Associated Press writers Rebecca Santana in New Orleans; David Sharp in Portland, Maine; Bruce Schreiner in Frankfort, Kentucky; John Hanna in Topeka, Kansas; and Margery Beck in Omaha, Nebraska, contributed to this report.



Advertisements

Latest Canada & World News

  • A Big House for retirement: Ont. man to live in converted N.B. jail

    Canada News CTV News
    DORCHESTER, N.B. - An Ontario garbage worker has decided to retire to the Big House -- a defunct New Brunswick jail with a history of hangings. Bill Steele of Oshawa just bought the former jail in Dorchester -- listed for $159,900 -- which was decommissioned more than 20 years ago and features 15 original cells. Source
  • ACLU, Georgia battle over 'Allah' last name for toddler

    World News CTV News
    ATLANTA -- A civil rights group sued Georgia over the state's refusal to allow a couple to officially name its 22-month-old child "Allah." The American Civil Liberties Union of Georgia filed the lawsuit recently in Fulton County Superior Court on behalf of the couple, Elizabeth Handy and Bilal Walk. Source
  • U.S. stocks lower as 'Trump trade' runs out of steam

    World News CBC News
    The three-month rally in stock markets ran out of a little steam on Monday on worries that the Trump White House may not be able to push through as many changes to business regulations as once thought. Source
  • Family pays tribute to American slain in London terror attack

    World News CTV News
    LONDON -- The family of an American slain in last week's terror attack in London expressed gratitude for the kindness of strangers on Monday, offering hope and resolve that some good would result from the tragedy. Source
  • Kushner agrees to speak to Senate panel about Russia

    World News CTV News
    WASHINGTON -- U.S. President Donald Trump's son-in-law has volunteered to answer questions before the Senate Intelligence Committee about arranging meetings with the Russian ambassador and other officials, the White House confirmed Monday. Jared Kushner has agreed to speak to the committee, which is conducting an investigation into Russia's interference in the 2016 election, including whether there are any ties between Trump associates and the Kremlin, the White House said. Source
  • 'No evidence' London attacker associated with ISIS: police

    World News CTV News
    LONDON -- Police have found no evidence that the man who killed four people in London last week was associated with the Islamic State group or al Qaeda, a senior British counterterrorism officer said Monday. Source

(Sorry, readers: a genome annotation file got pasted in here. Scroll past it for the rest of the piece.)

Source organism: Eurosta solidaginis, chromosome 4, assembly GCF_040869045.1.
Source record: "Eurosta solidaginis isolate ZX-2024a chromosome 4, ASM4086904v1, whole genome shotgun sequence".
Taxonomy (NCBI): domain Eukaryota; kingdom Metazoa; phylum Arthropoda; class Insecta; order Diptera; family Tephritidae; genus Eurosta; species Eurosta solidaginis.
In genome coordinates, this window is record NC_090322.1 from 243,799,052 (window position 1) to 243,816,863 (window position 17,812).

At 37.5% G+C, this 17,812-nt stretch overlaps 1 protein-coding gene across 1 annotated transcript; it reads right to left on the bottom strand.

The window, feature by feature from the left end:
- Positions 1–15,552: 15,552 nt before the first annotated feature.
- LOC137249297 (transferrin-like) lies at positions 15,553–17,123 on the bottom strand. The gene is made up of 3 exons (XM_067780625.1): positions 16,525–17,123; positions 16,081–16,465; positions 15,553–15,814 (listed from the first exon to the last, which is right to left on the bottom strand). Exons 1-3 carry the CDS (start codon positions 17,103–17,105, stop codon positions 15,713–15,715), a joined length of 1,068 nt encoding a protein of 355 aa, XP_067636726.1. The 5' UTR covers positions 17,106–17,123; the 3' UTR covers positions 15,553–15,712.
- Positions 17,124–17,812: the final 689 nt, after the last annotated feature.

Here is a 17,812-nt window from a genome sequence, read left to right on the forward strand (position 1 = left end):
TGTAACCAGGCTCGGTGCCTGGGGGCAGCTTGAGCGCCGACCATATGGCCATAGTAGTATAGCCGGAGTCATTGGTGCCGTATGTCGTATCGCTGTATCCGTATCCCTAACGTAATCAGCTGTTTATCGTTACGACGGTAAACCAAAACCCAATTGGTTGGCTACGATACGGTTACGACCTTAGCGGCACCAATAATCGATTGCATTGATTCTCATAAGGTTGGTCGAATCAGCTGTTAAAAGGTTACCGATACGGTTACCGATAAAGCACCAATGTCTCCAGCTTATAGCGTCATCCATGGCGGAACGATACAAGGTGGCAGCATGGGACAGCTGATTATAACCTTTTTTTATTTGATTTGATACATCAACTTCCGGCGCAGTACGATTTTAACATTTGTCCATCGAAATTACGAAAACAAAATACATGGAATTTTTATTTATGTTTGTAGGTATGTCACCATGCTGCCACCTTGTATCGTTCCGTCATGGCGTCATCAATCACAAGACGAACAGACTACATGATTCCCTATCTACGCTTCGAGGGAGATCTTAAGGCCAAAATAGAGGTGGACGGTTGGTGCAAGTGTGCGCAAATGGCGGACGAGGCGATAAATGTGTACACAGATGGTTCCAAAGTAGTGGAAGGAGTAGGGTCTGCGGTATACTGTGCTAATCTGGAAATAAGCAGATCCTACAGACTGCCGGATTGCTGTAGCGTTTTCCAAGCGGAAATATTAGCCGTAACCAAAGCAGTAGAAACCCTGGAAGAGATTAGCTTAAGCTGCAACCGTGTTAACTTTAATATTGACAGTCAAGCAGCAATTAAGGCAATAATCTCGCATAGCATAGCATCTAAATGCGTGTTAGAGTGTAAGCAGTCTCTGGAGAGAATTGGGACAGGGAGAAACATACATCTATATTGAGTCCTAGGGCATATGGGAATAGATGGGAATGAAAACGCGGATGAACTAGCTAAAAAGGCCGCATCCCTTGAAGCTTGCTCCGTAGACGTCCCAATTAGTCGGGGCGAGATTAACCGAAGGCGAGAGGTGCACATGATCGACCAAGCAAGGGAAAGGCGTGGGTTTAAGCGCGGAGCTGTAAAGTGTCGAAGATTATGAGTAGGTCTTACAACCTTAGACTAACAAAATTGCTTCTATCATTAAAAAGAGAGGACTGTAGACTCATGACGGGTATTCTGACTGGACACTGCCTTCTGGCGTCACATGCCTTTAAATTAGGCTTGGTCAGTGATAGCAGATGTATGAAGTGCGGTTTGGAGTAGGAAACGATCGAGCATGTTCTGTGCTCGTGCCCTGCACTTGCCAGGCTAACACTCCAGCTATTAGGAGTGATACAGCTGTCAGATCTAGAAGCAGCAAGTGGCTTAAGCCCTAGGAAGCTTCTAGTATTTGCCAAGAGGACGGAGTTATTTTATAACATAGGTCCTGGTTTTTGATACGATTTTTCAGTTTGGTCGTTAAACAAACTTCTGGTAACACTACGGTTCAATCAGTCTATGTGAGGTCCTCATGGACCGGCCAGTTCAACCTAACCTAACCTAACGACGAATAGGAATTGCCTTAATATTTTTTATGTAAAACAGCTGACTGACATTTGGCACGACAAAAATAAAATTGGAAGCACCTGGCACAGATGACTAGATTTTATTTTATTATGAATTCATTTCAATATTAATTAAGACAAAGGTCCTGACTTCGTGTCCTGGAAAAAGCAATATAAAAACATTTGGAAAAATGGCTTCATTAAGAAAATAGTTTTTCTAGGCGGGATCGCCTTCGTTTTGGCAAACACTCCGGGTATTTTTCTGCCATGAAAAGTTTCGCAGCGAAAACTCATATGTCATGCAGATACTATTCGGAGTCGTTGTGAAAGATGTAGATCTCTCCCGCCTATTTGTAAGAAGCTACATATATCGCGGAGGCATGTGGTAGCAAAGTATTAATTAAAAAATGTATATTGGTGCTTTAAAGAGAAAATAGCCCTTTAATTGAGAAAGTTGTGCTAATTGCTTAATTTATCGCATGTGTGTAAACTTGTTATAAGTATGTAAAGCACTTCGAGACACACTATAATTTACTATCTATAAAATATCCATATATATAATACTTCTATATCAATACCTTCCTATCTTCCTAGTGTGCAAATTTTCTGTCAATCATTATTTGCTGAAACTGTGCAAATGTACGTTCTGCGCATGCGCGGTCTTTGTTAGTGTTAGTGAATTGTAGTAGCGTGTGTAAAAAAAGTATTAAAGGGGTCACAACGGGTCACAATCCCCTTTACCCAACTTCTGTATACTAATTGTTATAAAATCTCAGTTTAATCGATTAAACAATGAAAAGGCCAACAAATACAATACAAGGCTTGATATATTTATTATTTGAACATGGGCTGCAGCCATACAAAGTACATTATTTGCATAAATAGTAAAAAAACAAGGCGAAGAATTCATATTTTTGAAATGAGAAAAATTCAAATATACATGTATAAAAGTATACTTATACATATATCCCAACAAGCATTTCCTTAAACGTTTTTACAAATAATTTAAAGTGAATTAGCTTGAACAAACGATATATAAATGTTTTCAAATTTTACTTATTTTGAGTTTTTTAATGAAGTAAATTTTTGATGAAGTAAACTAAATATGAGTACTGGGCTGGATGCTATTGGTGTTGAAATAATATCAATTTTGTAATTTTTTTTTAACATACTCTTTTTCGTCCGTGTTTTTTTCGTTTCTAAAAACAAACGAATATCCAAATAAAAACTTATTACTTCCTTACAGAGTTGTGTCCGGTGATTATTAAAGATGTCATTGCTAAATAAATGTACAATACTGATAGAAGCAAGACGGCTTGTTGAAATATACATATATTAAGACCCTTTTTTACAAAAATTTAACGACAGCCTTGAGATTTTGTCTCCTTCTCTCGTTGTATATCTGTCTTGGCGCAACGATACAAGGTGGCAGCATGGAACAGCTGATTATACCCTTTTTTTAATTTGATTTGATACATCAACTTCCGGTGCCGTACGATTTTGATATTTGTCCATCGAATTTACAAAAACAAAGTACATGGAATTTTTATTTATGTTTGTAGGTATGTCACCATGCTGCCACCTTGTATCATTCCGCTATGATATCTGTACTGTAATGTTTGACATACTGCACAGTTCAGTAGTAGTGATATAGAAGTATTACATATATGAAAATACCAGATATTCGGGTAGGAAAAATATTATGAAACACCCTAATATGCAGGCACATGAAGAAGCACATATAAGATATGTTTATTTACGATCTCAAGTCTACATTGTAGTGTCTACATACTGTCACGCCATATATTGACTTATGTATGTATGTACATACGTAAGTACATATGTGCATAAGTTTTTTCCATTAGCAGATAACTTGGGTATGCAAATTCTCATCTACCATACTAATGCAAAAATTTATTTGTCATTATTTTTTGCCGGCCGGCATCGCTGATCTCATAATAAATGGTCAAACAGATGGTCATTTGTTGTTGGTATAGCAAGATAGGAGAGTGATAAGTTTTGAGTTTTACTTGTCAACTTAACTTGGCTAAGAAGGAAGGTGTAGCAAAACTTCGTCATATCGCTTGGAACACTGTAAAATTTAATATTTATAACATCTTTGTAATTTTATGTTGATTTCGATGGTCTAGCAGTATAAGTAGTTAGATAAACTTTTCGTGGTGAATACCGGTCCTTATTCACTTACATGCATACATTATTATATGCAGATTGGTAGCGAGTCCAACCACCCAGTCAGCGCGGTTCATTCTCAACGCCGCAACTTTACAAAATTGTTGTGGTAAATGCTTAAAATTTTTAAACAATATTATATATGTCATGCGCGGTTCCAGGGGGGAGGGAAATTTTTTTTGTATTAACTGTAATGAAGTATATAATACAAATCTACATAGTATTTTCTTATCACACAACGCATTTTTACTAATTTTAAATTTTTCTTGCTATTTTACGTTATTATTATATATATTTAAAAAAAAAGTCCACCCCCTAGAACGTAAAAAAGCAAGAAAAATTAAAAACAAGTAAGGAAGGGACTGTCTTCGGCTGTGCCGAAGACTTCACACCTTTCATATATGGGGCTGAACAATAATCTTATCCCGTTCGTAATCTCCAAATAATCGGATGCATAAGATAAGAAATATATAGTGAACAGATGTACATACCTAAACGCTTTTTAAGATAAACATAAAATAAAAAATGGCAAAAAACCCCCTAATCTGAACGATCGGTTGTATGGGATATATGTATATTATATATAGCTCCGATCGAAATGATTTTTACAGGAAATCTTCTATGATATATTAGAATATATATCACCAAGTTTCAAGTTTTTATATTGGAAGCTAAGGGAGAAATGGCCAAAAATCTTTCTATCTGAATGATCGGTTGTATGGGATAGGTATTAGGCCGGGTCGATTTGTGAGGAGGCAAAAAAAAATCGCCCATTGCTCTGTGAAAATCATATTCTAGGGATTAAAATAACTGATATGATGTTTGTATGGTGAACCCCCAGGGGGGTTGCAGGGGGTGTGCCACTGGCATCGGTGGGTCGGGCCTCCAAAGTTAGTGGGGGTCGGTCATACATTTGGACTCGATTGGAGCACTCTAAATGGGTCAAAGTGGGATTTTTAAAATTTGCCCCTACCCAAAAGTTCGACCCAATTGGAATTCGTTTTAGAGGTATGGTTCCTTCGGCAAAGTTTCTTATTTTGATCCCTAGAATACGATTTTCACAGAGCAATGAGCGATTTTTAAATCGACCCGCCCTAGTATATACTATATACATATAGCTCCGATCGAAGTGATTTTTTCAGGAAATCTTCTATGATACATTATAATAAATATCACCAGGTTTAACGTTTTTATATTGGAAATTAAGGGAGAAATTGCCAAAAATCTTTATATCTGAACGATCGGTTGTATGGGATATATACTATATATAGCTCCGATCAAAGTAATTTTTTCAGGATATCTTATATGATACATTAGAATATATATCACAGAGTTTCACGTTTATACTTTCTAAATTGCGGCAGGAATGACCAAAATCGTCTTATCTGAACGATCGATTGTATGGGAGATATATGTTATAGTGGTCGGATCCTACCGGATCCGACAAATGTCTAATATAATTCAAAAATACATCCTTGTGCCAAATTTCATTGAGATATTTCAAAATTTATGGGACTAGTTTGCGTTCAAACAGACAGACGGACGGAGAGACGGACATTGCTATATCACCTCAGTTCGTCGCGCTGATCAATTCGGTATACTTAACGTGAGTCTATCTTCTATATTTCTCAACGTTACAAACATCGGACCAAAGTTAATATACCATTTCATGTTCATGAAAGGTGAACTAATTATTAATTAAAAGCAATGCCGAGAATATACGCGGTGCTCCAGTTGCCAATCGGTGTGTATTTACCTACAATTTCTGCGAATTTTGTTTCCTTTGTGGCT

• London attacker wasn't linked to al-Qaeda or ISIS, police say

    World News CBC News
    A senior British counterterrorism officer says police have found "no evidence" Westminster attacker Khalid Masood was associated with ISIS or al-Qaeda. Deputy assistant commissioner Neil Basu said Masood clearly had "an interest in jihad," but police have no evidence he discussed his attack with others. Source
  • U.S. couple accused of trying to sell baby on Craigslist for $3,000

    World News CTV News
    ELIZABETHTON, Tenn. - Authorities say a Tennessee couple is accused of trying to sell a 5-month-old baby online for $3,000. Local news outlets report that the Greene County Sheriff's Office says 37-year-old Deanna Lynn Greer and 26-year-old John David Cain were arrested Friday on charges of aggravated child abuse and aggravated child neglect or endangerment. Source
  • 5 things we learned about the changing nature of news from The National in Conversation

    Canada News CBC News
    Some of CBC's top journalists and personalities from around the country gathered in Charlottetown on Friday for a panel discussion about the changing nature of news. Peter Mansbridge, CBC's chief correspondent, was the moderator. On the panel were senior correspondent Susan Ormiston, Power & Politics host Rosemary Barton, CBC News Now with Ian Hanomansing host Ian Hanomansing, CBC News: Nova Scotia and East Coast correspondent to The National Tom Murphy, columnist Rex Murphy and This Hour Has…
  • Massive $1M gold Canadian coin stolen in Berlin

    World News CBC News
    Berlin police say thieves broke into the German capital's Bode Museum and made off with a massive 100-kilogram gold coin issued by the Royal Canadian Mint that's worth millions. Dubbed the "Big Maple Leaf" and measuring three-centimetres thick with a diameter of 53 centimetres, the coin has a portrait of the Queen on one side and maple leaves on the other. Source